Norway to Procure Raytheon StormBreaker Smart Weapon for Its F-35s

The Norwegian government will procure the StormBreaker smart weapon developed by Raytheon Missiles & Defense from the US Air Force.

Preparations have already begun to integrate the “network-enabled weapon” into the Royal Norwegian Air Force’s fleet of F-35 jet fighters.

“We see StormBreaker as an essential component in achieving the full operational capability of our F-35 fleet,” Brig. Gen. Sigurd Fongen said. 

“The weapon will bring significant capability against stationary and moving targets at stand-off ranges, further enhancing the Norwegian Air Force’s ability to maintain national and regional security alongside our allies,” the Norwegian Defence Staff F-35 project office head added.

StormBreaker Features

The StormBreaker employs a tri-mode seeker with imaging infrared and millimeter-wave radar that sees “through fog, smoke and rain to glide over 45 miles (72 kilometers)” and strike land and see targets, Raytheon states.

The company claims that the munition, packed with “shape charge jets, fragmentation, and blast charge effects,” can destroy a tank.

The weapon allows the options of “adding propulsion or swapping out the seeker depending on the mission.” It can also be launched from one platform and controlled from another.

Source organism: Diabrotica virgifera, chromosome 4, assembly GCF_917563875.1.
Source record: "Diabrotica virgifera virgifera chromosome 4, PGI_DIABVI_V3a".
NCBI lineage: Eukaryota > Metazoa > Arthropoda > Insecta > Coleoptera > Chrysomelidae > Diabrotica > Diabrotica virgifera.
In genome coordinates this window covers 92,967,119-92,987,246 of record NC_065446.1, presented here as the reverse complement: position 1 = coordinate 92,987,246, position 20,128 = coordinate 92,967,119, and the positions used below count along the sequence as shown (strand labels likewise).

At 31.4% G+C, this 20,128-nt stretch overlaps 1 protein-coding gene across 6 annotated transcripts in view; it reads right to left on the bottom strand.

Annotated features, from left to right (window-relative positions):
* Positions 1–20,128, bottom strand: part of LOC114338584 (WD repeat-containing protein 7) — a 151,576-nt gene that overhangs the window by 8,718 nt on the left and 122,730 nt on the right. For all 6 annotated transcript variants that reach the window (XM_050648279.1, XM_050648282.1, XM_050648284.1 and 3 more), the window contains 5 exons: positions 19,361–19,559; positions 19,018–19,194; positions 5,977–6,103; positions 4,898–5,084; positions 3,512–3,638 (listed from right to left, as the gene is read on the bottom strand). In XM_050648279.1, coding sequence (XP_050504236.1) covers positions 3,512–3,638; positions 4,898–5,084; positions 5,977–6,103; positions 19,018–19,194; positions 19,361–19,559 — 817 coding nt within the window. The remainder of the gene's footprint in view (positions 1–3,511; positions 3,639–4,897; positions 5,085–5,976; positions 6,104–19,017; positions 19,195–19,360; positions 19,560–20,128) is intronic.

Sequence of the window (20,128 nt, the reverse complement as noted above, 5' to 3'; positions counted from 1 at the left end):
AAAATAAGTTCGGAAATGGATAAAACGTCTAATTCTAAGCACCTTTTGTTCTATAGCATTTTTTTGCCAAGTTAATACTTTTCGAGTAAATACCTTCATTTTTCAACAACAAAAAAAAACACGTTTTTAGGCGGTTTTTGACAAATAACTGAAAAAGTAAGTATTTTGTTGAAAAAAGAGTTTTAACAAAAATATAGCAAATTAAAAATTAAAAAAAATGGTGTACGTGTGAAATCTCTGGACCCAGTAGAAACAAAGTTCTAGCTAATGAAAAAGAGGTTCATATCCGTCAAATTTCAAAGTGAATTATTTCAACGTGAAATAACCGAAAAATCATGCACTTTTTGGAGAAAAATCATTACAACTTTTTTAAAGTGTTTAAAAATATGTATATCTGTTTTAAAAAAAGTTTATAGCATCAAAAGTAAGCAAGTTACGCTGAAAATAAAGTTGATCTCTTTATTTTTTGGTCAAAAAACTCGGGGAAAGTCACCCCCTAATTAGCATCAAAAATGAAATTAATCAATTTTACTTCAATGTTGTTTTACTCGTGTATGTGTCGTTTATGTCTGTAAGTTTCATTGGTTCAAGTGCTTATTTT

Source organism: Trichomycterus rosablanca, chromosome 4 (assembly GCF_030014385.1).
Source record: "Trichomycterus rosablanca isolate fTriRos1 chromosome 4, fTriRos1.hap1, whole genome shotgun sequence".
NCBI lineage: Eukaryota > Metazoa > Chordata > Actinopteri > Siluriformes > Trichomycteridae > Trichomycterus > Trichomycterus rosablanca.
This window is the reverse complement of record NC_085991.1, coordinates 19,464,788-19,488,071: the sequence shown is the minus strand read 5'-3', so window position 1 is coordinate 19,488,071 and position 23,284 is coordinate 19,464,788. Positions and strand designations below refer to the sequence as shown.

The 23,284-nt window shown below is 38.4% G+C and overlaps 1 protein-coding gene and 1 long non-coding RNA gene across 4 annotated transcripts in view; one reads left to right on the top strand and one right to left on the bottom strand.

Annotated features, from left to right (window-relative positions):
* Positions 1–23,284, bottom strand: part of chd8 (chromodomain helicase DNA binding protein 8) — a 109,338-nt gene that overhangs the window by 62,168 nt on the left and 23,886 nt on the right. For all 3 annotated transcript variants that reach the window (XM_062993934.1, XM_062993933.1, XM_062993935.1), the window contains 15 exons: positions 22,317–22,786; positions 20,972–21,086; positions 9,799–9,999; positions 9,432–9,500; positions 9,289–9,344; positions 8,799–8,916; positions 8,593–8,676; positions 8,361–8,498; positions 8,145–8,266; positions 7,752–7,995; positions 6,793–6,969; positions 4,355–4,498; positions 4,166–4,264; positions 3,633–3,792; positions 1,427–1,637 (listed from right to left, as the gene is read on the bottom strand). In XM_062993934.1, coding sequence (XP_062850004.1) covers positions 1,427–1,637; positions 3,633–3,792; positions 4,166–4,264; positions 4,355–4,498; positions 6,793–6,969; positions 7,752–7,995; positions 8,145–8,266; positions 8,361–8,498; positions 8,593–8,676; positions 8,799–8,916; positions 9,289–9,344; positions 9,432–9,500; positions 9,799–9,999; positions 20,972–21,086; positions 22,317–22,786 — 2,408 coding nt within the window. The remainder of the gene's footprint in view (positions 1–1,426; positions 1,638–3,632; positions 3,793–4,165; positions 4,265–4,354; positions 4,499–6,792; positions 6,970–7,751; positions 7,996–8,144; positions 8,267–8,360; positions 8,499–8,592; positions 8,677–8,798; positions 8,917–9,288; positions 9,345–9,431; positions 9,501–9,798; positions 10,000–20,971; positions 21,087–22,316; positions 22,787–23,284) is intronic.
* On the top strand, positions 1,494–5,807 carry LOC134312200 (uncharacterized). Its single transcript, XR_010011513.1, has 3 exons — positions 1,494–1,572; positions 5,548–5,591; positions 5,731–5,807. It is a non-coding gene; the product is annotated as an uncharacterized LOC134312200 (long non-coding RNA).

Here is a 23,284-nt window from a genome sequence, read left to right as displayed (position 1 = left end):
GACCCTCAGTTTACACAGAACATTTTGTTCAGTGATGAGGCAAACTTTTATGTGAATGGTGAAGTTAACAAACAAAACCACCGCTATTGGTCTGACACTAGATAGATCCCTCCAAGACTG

Raytheon claims on its website that the StormBreaker smart weapon provides pilots with “an upper hand in combat” through its ability to strike moving and stationary targets “in some of the worst weather conditions.”

The munition detects and classifies targets autonomously “in poor visibility situations caused by darkness, bad weather, smoke or dust.”

President of Air Power for Raytheon Missiles & Defense Paul Ferraro asserted that “StormBreaker delivers a unique combination of power, precision, and operational flexibility to the joint and allied fight.”

Currently deployed with the US Air Force’s F-15E Strike Eagle, the StormBreaker has been tested with various live drops and weapons evaluations. 

Operational testing of the weapon on the US Navy’s F-18 Super Hornet is currently underway. At the conclusion of testing, the service will declare initial operating capability.

The weapon is also undergoing integration with the F-35 Joint Strike Fighter, as well as manned and unmanned platforms.

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